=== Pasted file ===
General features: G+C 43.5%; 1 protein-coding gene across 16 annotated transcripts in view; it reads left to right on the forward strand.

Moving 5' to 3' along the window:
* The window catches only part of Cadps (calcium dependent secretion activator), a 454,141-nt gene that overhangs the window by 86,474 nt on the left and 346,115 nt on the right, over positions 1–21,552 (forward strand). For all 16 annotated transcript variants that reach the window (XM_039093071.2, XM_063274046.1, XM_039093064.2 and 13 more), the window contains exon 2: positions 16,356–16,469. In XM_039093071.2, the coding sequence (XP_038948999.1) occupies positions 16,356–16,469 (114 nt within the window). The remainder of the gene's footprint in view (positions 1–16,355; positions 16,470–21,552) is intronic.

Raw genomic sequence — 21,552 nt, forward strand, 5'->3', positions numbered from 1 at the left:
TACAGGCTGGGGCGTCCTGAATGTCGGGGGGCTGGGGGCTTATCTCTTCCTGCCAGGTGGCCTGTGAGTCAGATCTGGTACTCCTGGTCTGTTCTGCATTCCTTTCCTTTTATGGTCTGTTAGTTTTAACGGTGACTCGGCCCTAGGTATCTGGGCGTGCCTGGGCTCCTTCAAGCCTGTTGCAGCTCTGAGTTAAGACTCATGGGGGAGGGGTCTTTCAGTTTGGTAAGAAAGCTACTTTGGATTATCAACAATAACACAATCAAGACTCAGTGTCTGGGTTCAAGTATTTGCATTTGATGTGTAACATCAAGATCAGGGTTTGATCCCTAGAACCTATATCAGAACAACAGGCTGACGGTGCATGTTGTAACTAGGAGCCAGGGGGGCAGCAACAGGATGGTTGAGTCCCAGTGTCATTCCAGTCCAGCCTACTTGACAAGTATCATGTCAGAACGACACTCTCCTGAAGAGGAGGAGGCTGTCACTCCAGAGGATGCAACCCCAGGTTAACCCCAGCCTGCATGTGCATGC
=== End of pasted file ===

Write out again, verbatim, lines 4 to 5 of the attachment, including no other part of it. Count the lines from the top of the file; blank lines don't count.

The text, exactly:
Raw genomic sequence — 21,552 nt, forward strand, 5'->3', positions numbered from 1 at the left:
TACAGGCTGGGGCGTCCTGAATGTCGGGGGGCTGGGGGCTTATCTCTTCCTGCCAGGTGGCCTGTGAGTCAGATCTGGTACTCCTGGTCTGTTCTGCATTCCTTTCCTTTTATGGTCTGTTAGTTTTAACGGTGACTCGGCCCTAGGTATCTGGGCGTGCCTGGGCTCCTTCAAGCCTGTTGCAGCTCTGAGTTAAGACTCATGGGGGAGGGGTCTTTCAGTTTGGTAAGAAAGCTACTTTGGATTATCAACAATAACACAATCAAGACTCAGTGTCTGGGTTCAAGTATTTGCATTTGATGTGTAACATCAAGATCAGGGTTTGATCCCTAGAACCTATATCAGAACAACAGGCTGACGGTGCATGTTGTAACTAGGAGCCAGGGGGGCAGCAACAGGATGGTTGAGTCCCAGTGTCATTCCAGTCCAGCCTACTTGACAAGTATCATGTCAGAACGACACTCTCCTGAAGAGGAGGAGGCTGTCACTCCAGAGGATGCAACCCCAGGTTAACCCCAGCCTGCATGTGCATGC